Beasts, especially the Fox, were kidding a Lioness about having but one baby a year while they had many. She pointed out that baby was a lion. Lioness won.
Value is in the worth, not in the number.
The beasts were arguing among themselves about which of the animals produced the greatest number of whelps at birth. They laughed at the Lioness when she said she only had one. The Lioness laughed back, saying: “But, that one is altogether a thoroughbred Lion.”
A controversy prevailed among the beasts of the field as to which of the animals deserved the most credit for producing the greatest number of whelps at a birth. They rushed clamorously into the presence of the Lioness and demanded of her the settlement of the dispute. “And you,” they said, “how many sons have you at a birth?’ The Lioness laughed at them, and said: “Why! I have only one; but that one is altogether a thoroughbred Lion.”
The value is in the worth, not in the number.
JBR Collection (The Lioness and The Fox)
The Fox once observed to the Lioness that Foxes were very much to be envied in the matter of fruitfulness. Scarcely a year passed that she, for instance, did not bring into the world a good litter of cubs, while some people, she continued, who had only one young one at a time, and that not more than twice or thrice in their lives, looked down upon everybody else with contempt. This sneer was too pointed to be passed over in silence by the Lioness, who replied with a good deal of fire, “What you say is true; you have a great many young at a time, and often; but what are they? Foxes. I have but one, but remember that that one is a Lion.”
Samuel Croxall (The Lioness and the Fox)
THE Lioness and the Fox meeting together, fell into discourse, and the conversation turning upon the breeding and the fruitfulness of some living creatures above others, the Fox could not forbear taking the opportunity of observing to the Lioness, That, for her part, she thought Foxes were as happy in that respect as almost any other creatures; for that they bred constantly once a year, if not oftener, and always had a good litter of cubs at every birth: and yet, says she, there are those who are never delivered of more than one at a time; and that perhaps not above once or twice through their whole life, who hold up their noses, and value themselves so much upon it, that they think all other creatures beneath them, and scarce worthy to be spoken to. The Lioness, who all the while perceived at whom this reflection pointed, was fired with resentment, and with a good deal of vehemence replied: What you have observed may be true, and that not without reason. You produce a great many at a litter, and often; but what are they? Foxes. I indeed have but one at a time, but you should remember that this one is a Lion.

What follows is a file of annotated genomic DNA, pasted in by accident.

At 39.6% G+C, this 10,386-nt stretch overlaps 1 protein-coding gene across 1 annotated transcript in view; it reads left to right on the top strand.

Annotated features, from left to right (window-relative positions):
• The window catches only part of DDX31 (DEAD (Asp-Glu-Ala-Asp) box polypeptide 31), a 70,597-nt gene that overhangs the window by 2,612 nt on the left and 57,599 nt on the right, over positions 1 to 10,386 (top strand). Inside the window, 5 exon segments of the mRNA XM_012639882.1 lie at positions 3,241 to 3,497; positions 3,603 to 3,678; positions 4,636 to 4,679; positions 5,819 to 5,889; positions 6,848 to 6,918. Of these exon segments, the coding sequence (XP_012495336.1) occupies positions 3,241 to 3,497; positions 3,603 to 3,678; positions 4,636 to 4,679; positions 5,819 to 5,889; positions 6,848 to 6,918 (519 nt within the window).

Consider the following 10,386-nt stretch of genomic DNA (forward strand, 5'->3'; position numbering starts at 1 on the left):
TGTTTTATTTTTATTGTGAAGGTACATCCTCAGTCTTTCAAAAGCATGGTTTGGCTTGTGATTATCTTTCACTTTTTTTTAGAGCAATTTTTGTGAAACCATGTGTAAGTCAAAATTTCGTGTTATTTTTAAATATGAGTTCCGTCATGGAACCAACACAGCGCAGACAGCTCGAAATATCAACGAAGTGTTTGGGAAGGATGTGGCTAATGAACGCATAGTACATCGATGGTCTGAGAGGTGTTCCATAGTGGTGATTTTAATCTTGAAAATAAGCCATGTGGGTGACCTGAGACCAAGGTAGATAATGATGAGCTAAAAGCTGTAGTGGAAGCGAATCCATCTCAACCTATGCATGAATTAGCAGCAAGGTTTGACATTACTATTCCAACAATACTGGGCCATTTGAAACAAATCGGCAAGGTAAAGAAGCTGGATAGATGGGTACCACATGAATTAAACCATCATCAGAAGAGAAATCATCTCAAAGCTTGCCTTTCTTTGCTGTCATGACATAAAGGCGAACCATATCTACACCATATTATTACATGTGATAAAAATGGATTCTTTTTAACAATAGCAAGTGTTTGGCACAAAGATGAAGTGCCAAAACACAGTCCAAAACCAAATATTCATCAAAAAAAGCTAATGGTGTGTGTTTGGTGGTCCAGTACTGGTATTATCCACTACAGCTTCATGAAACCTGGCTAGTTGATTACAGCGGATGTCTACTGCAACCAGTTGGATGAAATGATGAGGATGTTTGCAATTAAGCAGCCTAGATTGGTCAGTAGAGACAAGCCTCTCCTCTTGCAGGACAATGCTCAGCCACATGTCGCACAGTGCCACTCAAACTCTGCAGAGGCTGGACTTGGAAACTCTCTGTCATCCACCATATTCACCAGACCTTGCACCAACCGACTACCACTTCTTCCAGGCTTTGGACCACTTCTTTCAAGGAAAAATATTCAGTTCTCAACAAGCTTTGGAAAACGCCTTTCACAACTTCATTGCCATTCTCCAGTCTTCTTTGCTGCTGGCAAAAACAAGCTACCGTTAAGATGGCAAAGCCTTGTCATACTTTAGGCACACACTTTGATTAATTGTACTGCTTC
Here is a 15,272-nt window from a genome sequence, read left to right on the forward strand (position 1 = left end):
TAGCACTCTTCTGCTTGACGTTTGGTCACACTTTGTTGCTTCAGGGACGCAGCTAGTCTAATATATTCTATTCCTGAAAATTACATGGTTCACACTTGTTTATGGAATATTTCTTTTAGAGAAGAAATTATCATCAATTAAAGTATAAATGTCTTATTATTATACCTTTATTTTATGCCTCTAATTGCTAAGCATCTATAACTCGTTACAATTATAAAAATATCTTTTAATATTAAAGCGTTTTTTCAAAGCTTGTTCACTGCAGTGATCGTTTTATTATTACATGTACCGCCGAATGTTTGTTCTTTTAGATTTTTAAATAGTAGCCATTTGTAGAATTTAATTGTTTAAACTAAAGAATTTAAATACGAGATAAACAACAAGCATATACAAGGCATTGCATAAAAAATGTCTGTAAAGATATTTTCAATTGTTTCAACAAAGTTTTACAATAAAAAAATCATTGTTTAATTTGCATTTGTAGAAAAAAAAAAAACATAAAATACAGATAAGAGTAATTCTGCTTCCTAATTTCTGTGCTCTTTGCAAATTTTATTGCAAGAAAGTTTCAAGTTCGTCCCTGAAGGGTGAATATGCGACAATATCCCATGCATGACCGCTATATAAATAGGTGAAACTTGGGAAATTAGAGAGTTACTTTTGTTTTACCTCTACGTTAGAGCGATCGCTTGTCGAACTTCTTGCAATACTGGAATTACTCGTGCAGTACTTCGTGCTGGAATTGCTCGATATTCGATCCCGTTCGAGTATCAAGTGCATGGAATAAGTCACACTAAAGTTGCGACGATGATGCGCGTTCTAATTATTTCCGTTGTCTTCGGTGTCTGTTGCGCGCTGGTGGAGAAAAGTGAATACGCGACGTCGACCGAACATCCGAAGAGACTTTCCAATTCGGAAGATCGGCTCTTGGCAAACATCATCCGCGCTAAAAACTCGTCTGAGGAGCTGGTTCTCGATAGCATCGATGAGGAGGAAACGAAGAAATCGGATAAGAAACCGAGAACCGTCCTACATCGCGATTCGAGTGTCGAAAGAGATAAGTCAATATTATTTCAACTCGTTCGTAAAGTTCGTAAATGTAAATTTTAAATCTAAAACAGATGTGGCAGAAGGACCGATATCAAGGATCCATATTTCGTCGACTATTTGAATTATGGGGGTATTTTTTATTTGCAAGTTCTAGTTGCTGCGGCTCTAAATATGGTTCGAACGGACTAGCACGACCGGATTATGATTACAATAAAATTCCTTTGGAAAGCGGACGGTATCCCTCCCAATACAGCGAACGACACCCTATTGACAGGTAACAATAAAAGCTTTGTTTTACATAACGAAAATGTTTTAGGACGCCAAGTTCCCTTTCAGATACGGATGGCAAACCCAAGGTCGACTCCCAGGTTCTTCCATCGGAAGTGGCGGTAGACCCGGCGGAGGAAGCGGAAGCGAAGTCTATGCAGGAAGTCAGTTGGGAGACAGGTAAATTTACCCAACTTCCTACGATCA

Our productions, of whatsoever kind, are not to be esteemed so much by the quantity as the quality of them. It is not being employed much, but well, and to the purpose, which makes us useful to the age we live in, and celebrated by those which are to come. As it is a misfortune to the countries which are infested with them, for foxes and other vermin to multiply; so, one cannot help throwing out a melancholy reflection, when one sees some particalars of the human kind increase so fast as they do. But the most obvious meaning of this fable, is the hint it gives us in relation to authors. These gentlemen should never attempt to raise themselves a reputation, by enumerating a catalogue of their productions. Since there is more glory in having written one tolerable piece, than a thousand indifferent ones. And whoever has had the good fortune to please in one performance of this kind, should be very cautious how he ventures his reputation in a second.
L’Estrange version (A Lyoness and A Fox)
A numerous issue passes in the world for a blessing; and this consideration made a fox cast it in the teeth of a lyoness, that she brought forth but one whelp at a time. Very right, says the other, but then that one is a lyon.
‘Tis a common thing to value things more by the number, then by the excellency of them.
Leaena et Sus
Sus et leaena litigabant ad invicem. Sus autem dixit leaenae, “Et tu, in quo te iactas, pro qua re tantam elevaris in superbiam? Labor tuus inanis est, et cum per annum unum labores, non potest habere nisi catulum unum. Ego fecunda et grata sum hominibus, et per duos quosque menses porto quattuordecim porcellos.” Respondit, “Verum est, sed tu paris porcellos, ego leonem.”
Exemplum est verbosi, qui multa loquitur inutilia. Sapiens autem paucis contentus est verbis.